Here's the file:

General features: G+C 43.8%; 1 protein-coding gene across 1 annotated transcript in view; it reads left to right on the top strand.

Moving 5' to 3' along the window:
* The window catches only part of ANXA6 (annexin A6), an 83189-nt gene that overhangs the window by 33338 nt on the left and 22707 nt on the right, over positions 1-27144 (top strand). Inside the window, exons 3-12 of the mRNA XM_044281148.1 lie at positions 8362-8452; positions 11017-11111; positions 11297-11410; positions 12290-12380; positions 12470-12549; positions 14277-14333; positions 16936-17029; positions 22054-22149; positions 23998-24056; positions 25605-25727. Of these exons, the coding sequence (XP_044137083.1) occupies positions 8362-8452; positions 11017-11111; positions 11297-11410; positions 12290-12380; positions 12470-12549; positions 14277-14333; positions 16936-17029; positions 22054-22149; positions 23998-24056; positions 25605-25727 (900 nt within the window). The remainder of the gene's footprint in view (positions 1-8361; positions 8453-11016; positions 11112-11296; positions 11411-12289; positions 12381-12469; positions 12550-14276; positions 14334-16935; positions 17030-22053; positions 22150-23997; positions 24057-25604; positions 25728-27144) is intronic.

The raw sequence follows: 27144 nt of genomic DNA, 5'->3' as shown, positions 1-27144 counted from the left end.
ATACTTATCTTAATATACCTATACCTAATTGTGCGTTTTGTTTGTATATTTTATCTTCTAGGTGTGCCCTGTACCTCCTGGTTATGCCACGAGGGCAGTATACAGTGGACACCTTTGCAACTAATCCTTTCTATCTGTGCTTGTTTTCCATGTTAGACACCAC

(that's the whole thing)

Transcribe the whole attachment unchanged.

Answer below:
General features: G+C 43.8%; 1 protein-coding gene across 1 annotated transcript in view; it reads left to right on the top strand.

Moving 5' to 3' along the window:
* The window catches only part of ANXA6 (annexin A6), an 83189-nt gene that overhangs the window by 33338 nt on the left and 22707 nt on the right, over positions 1-27144 (top strand). Inside the window, exons 3-12 of the mRNA XM_044281148.1 lie at positions 8362-8452; positions 11017-11111; positions 11297-11410; positions 12290-12380; positions 12470-12549; positions 14277-14333; positions 16936-17029; positions 22054-22149; positions 23998-24056; positions 25605-25727. Of these exons, the coding sequence (XP_044137083.1) occupies positions 8362-8452; positions 11017-11111; positions 11297-11410; positions 12290-12380; positions 12470-12549; positions 14277-14333; positions 16936-17029; positions 22054-22149; positions 23998-24056; positions 25605-25727 (900 nt within the window). The remainder of the gene's footprint in view (positions 1-8361; positions 8453-11016; positions 11112-11296; positions 11411-12289; positions 12381-12469; positions 12550-14276; positions 14334-16935; positions 17030-22053; positions 22150-23997; positions 24057-25604; positions 25728-27144) is intronic.

The raw sequence follows: 27144 nt of genomic DNA, 5'->3' as shown, positions 1-27144 counted from the left end.
ATACTTATCTTAATATACCTATACCTAATTGTGCGTTTTGTTTGTATATTTTATCTTCTAGGTGTGCCCTGTACCTCCTGGTTATGCCACGAGGGCAGTATACAGTGGACACCTTTGCAACTAATCCTTTCTATCTGTGCTTGTTTTCCATGTTAGACACCAC